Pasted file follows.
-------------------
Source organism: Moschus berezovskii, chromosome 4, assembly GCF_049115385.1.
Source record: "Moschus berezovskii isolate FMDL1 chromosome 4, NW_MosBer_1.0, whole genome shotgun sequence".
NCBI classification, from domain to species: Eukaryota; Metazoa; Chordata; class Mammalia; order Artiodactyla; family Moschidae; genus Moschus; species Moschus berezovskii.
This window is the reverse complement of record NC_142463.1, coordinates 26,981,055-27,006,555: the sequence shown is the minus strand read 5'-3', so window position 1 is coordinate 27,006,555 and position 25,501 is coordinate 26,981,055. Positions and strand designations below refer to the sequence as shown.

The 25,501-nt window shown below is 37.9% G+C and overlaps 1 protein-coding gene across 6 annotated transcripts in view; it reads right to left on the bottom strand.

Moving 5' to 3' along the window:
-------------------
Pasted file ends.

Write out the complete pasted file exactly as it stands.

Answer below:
Source organism: Moschus berezovskii, chromosome 4, assembly GCF_049115385.1.
Source record: "Moschus berezovskii isolate FMDL1 chromosome 4, NW_MosBer_1.0, whole genome shotgun sequence".
NCBI classification, from domain to species: Eukaryota; Metazoa; Chordata; class Mammalia; order Artiodactyla; family Moschidae; genus Moschus; species Moschus berezovskii.
This window is the reverse complement of record NC_142463.1, coordinates 26,981,055-27,006,555: the sequence shown is the minus strand read 5'-3', so window position 1 is coordinate 27,006,555 and position 25,501 is coordinate 26,981,055. Positions and strand designations below refer to the sequence as shown.

The 25,501-nt window shown below is 37.9% G+C and overlaps 1 protein-coding gene across 6 annotated transcripts in view; it reads right to left on the bottom strand.

Moving 5' to 3' along the window: